[applause] she also holds the chair at the african-american studies at the college board also urge journalist who has been published in the near times, "washington post" broke among others. robert roper we are here to talk about biography related topics of most of his publish books are novels or story collections some of the titles include mexico days, he has written for magazines such as national geographic, "the new york times", "chicago tribune" and also of the losses angeles times. it publishes essays in the american scholar and teaches writing of the film department
at johns hopkins. he has just written a new novel and on work of a second in search of another biographical historical subjects. his most recent book entitled "now the drum of war: walt whitman and his brothers in the civil war". final 8014 who needs no introduction but he is the senior lecturer at the college of u.s. the and the best known for his presidential biographies of kennedy, nixon, reagan. his latest book was a biography of eight new zealand physicist ernest rutherford. he describes as a labor of love designed to show his fellow engineering graduates he was not as dumb as they thought he was. [laughter] to begin, i invited each fan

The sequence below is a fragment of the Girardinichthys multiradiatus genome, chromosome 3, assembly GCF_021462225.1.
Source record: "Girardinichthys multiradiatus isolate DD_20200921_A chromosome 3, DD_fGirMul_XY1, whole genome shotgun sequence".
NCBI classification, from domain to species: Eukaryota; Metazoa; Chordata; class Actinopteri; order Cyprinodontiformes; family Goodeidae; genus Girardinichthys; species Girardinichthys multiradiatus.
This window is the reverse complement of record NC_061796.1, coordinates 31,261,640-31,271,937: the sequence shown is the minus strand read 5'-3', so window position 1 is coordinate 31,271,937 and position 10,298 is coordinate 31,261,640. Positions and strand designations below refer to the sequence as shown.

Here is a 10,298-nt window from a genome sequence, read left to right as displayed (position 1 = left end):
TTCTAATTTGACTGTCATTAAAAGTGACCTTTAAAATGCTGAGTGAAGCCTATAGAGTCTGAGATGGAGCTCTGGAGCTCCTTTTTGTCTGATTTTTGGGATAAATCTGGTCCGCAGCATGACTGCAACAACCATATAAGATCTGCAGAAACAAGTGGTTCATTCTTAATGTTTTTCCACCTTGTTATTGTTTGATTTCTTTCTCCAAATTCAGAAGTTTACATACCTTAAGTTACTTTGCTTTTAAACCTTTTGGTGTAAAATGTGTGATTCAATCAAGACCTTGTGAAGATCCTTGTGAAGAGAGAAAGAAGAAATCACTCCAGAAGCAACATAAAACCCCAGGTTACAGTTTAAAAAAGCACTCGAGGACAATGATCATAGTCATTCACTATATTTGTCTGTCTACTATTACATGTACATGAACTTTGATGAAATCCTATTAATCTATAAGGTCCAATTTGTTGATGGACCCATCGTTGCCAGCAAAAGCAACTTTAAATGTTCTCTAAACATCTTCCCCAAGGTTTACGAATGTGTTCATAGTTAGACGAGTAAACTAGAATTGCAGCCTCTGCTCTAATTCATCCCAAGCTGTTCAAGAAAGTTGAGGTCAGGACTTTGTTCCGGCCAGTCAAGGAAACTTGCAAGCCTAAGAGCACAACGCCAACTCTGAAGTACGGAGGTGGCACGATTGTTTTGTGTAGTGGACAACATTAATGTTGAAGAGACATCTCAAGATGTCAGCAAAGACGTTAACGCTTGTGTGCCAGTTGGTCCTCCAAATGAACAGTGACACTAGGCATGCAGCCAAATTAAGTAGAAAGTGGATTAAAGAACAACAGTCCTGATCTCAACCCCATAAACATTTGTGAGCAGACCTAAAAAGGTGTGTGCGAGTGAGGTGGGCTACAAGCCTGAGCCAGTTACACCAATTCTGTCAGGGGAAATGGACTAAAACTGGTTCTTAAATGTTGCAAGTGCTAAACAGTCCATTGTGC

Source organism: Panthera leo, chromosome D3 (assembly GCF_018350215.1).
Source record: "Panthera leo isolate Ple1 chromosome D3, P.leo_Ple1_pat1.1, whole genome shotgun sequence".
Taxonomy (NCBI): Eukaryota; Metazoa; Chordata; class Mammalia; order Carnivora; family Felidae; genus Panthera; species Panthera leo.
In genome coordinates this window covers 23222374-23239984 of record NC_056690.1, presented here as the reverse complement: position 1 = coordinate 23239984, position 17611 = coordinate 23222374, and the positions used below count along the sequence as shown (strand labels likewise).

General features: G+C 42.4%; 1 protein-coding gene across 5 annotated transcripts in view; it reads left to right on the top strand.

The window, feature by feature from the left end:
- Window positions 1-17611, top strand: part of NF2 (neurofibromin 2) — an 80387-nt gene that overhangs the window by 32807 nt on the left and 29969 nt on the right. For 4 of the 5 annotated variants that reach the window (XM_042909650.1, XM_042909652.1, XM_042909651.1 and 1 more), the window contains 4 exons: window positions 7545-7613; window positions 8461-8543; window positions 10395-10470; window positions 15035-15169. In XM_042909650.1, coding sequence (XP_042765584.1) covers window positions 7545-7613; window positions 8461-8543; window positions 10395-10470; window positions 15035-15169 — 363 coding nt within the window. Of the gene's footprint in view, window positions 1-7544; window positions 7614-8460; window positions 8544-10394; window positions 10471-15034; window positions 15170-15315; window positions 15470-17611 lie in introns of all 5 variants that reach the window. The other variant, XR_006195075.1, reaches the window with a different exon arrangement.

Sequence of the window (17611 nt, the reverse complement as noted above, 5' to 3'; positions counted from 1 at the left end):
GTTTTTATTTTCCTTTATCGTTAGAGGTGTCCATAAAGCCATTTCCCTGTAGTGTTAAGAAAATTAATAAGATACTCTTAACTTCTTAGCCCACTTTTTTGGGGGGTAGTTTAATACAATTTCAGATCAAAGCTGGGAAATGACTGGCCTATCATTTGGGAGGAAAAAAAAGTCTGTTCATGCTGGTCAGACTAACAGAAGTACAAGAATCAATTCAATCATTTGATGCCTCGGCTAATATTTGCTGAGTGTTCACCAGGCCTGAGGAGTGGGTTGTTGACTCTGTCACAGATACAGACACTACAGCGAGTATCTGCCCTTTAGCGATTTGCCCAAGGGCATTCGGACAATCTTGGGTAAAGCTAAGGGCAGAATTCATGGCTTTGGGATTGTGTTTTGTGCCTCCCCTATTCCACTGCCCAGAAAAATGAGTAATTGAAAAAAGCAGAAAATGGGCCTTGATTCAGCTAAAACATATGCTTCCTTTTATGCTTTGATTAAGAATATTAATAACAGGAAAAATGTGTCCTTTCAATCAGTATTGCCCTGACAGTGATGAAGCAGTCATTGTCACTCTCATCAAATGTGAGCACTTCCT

us to offer some opening thoughts we're here today stock of biography and history through the development of characters do you want to go first as the award winner? [laughter] >> i think the greatest challenge it took me a long time to write this book. for many reasons. the course lots of new research not only have a full-time job as long -- as well as rating but also had to learn about biographies specific way. i had written about history but not biography. so so many of the first drafts i got the narrative rather than the story so it to
to -- took me if you know, very much about 87 such an exciting%. she refuses to leave a first-class ladies car in 1883. the at some of the house founder and embroiled in all kinds of controversy because she's a very transgress of woman coming up in a victorian period. was all of that come with the first drafts i said this is really something that i can make her life adult. [laughter] that is because i was writing the history rather than the narratives about was my big less than to do the great challenge of integrating her personal life with the tumultuous and the finding period of the late 19th and